= Paper =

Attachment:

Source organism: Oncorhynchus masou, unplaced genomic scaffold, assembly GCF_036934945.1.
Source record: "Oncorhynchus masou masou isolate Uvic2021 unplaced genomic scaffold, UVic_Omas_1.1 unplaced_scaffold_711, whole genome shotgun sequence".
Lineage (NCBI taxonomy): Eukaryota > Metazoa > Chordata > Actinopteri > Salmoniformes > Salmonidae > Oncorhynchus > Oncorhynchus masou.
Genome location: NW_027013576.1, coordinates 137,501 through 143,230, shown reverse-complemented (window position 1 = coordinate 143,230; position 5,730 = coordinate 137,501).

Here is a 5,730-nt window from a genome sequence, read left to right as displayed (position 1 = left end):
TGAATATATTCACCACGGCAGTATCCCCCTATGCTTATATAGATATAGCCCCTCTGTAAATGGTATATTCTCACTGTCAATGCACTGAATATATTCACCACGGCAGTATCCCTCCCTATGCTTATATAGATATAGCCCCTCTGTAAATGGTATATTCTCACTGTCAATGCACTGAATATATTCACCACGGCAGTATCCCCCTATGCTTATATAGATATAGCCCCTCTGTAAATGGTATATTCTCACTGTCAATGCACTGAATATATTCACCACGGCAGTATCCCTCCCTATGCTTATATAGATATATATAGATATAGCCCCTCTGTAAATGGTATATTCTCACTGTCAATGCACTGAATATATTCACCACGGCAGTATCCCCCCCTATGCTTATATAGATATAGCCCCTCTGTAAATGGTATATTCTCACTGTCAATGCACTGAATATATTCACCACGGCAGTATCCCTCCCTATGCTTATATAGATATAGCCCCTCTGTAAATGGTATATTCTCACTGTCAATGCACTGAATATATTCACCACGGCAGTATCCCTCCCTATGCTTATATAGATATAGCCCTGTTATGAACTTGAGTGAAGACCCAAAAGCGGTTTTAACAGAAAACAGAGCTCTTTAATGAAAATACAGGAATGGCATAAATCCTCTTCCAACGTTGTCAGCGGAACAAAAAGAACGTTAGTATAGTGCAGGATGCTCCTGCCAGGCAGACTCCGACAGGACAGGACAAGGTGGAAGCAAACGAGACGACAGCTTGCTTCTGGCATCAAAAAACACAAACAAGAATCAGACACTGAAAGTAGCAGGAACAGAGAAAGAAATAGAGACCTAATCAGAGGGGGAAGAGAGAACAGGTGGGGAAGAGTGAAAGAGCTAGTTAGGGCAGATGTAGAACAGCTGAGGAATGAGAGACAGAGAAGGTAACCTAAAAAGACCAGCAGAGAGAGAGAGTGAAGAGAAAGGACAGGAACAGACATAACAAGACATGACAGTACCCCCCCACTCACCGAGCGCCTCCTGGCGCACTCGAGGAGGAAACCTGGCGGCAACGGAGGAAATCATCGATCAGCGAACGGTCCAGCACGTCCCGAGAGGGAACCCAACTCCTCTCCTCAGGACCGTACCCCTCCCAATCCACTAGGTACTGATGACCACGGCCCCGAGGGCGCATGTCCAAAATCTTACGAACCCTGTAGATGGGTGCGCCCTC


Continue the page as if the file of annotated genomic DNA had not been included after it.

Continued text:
This paper is dealing with the problem of the interpretation of lunar splashes and phases of the moon, and their relationship with Egyptian myths and their complexity, in particular some Hermopolite beliefs. It gives an overview of the conception of the lunations and it attempts to follow the speculation in the Egyptian thought, by virtue of which the Egyptians – basing themselves on the habits of this mammal, its aspects, the ancient beliefs on the reproduction cycle of this species – would have formally interpretated lunar splashes as forming the shape of an hare or a doe, a belief attested in many civilisations, on which are based many Oriental and Mediterranean legends. This paper shows the gradual change of the primordial Hermopolite goddess Unut, the doe-goddess, from the stage of her first occurence during the Old Kingdom to the one of the classical texts in which her alter ego, Nehemetauy, is considered as Isis Thesmophora or Hegemonis and Dikaiosunè, deities traditionnally associating moon, legislation and justice. Finally, the paper tries to shed a new light on the relationship between hare, cats and lions in mythological Egyptian texts.